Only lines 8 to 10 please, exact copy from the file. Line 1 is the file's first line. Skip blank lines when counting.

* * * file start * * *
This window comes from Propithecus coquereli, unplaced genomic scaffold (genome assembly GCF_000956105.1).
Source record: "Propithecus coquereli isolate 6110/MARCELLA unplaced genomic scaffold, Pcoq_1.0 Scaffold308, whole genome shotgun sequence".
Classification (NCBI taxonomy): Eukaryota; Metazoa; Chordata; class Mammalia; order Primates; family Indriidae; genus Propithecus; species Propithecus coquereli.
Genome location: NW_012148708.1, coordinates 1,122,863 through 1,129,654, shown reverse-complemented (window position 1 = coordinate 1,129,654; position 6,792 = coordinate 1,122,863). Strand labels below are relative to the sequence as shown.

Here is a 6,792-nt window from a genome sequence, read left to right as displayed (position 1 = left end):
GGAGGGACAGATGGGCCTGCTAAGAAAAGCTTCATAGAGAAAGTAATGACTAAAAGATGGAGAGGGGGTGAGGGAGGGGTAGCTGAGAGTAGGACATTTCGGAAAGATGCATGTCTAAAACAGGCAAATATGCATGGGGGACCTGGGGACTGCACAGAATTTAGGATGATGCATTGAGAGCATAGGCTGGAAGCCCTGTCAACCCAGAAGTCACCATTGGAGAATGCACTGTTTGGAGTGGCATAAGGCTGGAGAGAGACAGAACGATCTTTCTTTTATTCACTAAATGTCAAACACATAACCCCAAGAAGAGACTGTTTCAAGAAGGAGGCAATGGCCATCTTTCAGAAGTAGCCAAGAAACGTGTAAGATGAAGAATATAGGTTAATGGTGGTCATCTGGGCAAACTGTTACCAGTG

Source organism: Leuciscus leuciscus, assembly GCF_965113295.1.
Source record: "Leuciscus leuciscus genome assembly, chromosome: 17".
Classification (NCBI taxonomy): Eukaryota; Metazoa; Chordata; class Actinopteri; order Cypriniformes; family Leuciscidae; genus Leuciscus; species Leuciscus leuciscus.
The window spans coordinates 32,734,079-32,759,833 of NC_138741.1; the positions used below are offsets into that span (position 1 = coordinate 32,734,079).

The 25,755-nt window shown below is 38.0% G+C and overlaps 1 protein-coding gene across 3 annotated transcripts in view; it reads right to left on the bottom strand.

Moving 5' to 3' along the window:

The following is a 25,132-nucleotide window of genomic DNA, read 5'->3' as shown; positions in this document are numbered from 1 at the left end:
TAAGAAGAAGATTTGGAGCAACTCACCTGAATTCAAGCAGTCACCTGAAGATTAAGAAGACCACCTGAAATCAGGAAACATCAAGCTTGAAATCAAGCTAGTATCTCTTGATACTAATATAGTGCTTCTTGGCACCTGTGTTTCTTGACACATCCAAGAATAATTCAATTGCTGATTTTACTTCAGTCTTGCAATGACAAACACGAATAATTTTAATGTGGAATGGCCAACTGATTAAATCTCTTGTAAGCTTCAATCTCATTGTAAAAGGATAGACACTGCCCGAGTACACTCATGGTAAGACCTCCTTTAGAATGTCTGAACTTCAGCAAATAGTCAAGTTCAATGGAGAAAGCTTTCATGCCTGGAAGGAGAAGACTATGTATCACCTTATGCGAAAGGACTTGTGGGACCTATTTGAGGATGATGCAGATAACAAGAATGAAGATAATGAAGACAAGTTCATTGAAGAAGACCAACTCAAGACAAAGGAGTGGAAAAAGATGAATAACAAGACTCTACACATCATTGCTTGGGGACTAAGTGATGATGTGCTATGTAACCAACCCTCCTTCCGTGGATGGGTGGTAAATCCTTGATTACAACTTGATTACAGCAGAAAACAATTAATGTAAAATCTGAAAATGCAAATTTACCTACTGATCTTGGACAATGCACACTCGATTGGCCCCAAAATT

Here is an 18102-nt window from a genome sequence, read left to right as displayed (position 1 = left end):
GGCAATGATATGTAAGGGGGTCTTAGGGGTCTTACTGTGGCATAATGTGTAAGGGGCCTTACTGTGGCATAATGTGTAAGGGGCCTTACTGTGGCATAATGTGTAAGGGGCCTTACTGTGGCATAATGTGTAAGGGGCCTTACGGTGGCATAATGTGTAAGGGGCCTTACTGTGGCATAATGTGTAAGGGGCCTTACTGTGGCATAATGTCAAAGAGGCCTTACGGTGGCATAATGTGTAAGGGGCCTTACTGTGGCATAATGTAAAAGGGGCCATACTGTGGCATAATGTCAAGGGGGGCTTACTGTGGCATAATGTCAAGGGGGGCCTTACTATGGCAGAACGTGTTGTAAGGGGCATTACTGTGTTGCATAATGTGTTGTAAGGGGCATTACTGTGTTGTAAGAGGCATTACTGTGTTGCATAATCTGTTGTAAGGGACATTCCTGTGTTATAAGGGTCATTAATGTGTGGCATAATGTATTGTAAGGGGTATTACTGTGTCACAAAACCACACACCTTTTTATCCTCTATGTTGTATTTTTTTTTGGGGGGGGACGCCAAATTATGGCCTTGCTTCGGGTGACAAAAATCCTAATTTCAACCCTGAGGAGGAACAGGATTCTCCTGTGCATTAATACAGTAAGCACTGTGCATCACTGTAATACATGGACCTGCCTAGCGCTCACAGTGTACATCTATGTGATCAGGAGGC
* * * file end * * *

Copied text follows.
Source record: "Leuciscus leuciscus genome assembly, chromosome: 17".
Classification (NCBI taxonomy): Eukaryota; Metazoa; Chordata; class Actinopteri; order Cypriniformes; family Leuciscidae; genus Leuciscus; species Leuciscus leuciscus.
The window spans coordinates 32,734,079-32,759,833 of NC_138741.1; the positions used below are offsets into that span (position 1 = coordinate 32,734,079).